The Evolution of Street Lighting

The Evolution of Street Lighting

From gas lights to incandescent, wax candles to LED… where did street lighting start, what is available today and where is the technology heading? We take a look at the UK’s street lighting journey.

 

Where it all began

Believe it or not the first known version of a street light came into being in around 140bc! The Greeks and Romans used oil lamps to illuminate paths and roads outside their homes in the hope of deterring thieves and increasing visibility and safety. Richer residents employed lanternarius slaves to ensure the street lights stayed lit and clean throughout the night.

This process continued into the Middle Ages when candle street lights, which came into play around 1417 (commissioned by Sir Henry Barton, Mayor of London), illuminated the major towns and cities in England. Each city would have a designated link-boy to light the candles ready for the hours of darkness.

This system remained the norm until the run-up to the Turn of the Century in 1807 when the first gas-lit street light was demonstrated in Pall Mall, London by Frederick Albert Windsor. Just two years after the first demonstration, Westminster Bridge was entirely lit with gas luminaires.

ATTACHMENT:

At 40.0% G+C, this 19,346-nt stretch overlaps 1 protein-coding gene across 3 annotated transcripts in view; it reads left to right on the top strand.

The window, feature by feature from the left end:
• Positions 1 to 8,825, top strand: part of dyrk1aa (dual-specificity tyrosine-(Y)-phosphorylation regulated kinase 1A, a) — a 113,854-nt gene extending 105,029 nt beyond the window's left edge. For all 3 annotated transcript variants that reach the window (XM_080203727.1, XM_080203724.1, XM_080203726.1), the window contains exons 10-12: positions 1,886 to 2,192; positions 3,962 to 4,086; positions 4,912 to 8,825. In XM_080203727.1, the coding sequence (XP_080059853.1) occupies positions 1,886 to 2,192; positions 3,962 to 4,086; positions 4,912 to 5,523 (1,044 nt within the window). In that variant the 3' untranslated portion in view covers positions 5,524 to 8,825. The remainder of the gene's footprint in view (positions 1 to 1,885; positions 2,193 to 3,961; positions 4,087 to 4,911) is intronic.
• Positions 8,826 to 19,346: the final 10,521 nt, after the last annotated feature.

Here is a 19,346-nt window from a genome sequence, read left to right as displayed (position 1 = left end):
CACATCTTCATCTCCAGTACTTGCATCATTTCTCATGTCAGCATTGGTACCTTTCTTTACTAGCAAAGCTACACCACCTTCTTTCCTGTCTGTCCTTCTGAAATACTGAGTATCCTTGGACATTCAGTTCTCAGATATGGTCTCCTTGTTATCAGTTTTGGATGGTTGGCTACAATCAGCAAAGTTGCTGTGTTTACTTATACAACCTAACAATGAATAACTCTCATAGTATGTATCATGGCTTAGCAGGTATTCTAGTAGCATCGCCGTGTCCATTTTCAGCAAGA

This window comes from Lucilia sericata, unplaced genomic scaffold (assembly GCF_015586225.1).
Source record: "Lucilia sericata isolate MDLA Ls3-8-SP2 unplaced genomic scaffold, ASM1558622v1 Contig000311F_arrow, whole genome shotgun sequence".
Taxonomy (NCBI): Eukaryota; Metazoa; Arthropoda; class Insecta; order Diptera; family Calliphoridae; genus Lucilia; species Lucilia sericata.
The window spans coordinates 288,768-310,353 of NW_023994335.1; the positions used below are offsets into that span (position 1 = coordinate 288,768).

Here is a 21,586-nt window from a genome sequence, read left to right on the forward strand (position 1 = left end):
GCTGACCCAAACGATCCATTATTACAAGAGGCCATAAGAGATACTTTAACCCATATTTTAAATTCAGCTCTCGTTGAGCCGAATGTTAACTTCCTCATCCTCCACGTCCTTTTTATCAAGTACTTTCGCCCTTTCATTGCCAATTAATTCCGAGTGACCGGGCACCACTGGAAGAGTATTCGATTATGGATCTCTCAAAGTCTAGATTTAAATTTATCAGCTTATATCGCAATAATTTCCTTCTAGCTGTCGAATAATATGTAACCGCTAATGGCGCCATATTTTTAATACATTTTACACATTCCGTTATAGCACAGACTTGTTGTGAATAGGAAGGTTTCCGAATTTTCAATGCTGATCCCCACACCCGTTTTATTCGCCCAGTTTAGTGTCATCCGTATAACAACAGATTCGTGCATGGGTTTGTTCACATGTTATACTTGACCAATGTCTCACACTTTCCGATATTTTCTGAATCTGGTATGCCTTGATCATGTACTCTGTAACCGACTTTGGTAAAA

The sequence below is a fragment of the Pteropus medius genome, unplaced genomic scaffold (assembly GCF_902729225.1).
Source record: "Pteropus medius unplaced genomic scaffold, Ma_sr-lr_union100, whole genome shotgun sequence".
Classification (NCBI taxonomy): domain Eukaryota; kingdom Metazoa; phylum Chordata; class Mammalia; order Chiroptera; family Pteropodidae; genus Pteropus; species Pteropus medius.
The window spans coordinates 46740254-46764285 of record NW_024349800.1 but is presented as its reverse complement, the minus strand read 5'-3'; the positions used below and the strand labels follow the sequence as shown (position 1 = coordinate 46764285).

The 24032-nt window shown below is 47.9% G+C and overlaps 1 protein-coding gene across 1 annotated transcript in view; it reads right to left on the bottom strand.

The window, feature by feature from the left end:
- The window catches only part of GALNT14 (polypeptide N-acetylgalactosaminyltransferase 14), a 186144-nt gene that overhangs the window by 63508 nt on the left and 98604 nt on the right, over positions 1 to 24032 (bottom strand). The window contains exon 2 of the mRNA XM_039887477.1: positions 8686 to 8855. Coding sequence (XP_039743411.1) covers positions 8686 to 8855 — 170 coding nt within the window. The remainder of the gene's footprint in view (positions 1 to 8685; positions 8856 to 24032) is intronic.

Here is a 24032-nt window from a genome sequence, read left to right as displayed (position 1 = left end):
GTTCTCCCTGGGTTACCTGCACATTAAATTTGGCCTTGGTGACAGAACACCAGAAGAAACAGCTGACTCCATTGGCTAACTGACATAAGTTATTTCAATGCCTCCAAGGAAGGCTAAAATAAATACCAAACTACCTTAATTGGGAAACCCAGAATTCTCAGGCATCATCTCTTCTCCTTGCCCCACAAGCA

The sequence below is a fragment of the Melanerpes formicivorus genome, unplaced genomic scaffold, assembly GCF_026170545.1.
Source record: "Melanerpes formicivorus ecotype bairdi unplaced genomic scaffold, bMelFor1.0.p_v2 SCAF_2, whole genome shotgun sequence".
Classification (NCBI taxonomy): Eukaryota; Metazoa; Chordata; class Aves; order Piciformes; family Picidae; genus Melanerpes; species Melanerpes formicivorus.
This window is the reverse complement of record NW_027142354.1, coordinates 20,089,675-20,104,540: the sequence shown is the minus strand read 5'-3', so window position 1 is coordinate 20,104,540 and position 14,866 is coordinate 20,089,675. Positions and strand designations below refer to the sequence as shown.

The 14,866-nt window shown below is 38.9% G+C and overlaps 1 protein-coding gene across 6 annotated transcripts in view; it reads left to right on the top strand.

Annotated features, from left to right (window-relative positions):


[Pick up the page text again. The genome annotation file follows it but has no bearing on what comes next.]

68 years later, in 1875, the ‘Electric Candle’ was developed in Russia and brought to England just three years later in 1878. The electrical arc lamp, as well as high powered incandescent lamps, ruled the English city streets throughout the 1800s into the early 1900s. Arc lamps were then decommissioned, to be replaced by high-intensity discharge lamps such as high pressure sodium (HPS). These solutions have now been in place (with various minor upgrades to columns, head units and lamp technology along the way) for over 100 years and can still be seen across the UK today.

 

Nowadays

Although LEDs themselves were invented by scientist Nick Holonyack, Jr. in 1962, the first LED street lights were not installed in the UK until 2011 in Somerset.
Since then the technology has boomed and local authorities, businesses and contractors are continuing to utilise it to maximise energy and cost savings around the world.

The implementation of LED street lighting also provides increased control and versatility, allowing the client to specify colour temperature, wattage (in relation to road parameters), optical pattern and dimming regime to suit any application.

 

The best is yet to come!

The introduction of LEDs has realigned the lighting industry to encourage a focus on energy, maintenance and cost savings. The introduction of solar to street lighting in the coming years will again bring to the attention of the market the potential savings associated with solar when supported by innovative smart controls.

Eliza Lewis